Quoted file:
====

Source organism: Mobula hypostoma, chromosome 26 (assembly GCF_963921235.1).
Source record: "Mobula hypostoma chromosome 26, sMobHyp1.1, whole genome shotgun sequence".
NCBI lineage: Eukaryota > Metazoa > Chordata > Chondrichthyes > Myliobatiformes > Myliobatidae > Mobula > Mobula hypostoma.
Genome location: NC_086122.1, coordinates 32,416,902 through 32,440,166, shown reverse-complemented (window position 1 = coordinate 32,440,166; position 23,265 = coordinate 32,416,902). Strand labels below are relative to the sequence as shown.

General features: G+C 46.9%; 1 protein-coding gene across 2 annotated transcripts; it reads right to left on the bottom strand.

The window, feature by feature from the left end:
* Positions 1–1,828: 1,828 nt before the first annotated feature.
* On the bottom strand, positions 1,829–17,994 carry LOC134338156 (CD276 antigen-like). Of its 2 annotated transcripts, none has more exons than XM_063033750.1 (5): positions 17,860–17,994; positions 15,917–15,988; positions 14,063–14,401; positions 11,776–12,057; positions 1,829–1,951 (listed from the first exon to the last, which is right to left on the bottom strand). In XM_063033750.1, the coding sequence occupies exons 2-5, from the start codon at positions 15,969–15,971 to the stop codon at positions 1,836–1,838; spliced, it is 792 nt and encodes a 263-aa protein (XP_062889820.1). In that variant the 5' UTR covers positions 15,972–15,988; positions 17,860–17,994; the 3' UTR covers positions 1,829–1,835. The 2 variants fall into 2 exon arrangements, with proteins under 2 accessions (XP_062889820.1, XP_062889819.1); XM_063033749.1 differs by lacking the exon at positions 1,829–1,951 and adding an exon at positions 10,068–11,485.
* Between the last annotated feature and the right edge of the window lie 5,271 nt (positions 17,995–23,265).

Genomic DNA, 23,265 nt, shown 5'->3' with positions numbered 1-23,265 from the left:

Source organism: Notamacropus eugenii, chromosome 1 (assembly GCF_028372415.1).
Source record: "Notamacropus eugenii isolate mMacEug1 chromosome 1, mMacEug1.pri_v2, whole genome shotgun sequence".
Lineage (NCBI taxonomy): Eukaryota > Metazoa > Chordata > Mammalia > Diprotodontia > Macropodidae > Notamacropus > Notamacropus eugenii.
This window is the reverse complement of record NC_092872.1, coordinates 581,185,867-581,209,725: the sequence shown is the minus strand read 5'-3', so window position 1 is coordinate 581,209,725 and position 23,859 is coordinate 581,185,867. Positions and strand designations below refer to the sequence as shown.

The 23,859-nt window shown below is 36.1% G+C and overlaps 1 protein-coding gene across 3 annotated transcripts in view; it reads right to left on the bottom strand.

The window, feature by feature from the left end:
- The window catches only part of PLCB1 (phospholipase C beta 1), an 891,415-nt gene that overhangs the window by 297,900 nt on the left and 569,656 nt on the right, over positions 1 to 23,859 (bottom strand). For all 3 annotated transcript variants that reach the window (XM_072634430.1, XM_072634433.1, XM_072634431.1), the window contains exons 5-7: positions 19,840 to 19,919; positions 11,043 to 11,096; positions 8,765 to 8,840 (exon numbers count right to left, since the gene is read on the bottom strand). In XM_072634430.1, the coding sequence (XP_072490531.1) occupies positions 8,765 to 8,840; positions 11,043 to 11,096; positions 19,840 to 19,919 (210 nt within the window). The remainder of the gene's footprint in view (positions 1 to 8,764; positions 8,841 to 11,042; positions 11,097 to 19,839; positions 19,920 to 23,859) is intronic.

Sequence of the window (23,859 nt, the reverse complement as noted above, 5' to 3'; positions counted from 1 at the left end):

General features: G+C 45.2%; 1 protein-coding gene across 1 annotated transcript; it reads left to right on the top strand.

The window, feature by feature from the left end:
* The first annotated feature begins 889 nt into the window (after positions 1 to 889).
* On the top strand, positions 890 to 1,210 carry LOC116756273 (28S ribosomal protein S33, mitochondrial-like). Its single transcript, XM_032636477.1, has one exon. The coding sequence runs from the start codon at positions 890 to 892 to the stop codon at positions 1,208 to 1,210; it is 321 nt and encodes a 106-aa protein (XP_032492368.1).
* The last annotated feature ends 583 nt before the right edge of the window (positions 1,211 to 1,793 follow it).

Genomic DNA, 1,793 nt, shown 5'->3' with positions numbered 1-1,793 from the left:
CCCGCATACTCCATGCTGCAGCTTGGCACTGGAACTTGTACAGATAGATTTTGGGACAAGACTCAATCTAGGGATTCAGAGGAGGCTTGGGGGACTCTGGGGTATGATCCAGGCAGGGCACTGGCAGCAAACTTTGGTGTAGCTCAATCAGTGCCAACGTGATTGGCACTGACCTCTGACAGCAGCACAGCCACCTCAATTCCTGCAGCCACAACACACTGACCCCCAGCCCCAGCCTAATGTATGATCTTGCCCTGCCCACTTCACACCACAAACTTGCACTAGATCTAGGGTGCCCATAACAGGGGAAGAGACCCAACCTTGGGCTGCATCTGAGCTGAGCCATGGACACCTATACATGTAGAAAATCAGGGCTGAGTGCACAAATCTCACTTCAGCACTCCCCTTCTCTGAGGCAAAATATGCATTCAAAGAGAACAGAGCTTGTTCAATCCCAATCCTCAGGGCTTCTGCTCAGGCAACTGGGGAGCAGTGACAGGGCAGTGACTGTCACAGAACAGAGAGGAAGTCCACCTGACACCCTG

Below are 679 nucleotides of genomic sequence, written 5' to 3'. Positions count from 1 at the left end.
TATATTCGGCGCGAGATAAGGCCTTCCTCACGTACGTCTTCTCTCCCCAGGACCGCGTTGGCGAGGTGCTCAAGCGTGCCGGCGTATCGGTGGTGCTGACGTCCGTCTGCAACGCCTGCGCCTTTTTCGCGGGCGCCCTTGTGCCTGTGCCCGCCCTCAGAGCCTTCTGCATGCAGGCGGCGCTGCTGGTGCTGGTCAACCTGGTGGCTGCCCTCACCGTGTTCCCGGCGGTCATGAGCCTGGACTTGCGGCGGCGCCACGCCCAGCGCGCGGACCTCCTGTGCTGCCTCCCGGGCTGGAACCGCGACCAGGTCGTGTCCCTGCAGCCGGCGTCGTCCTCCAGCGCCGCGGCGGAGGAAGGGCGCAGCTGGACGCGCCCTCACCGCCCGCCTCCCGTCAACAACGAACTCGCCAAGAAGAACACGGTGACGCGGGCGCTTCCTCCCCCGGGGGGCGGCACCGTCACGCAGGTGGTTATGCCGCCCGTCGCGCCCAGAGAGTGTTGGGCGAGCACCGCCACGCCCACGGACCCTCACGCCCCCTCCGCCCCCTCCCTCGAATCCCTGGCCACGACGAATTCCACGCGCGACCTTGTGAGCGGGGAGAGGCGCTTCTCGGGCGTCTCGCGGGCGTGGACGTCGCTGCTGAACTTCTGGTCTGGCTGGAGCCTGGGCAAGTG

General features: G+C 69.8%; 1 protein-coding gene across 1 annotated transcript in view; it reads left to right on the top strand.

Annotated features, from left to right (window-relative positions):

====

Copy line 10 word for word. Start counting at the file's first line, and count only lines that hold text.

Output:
Genomic DNA, 23,265 nt, shown 5'->3' with positions numbered 1-23,265 from the left: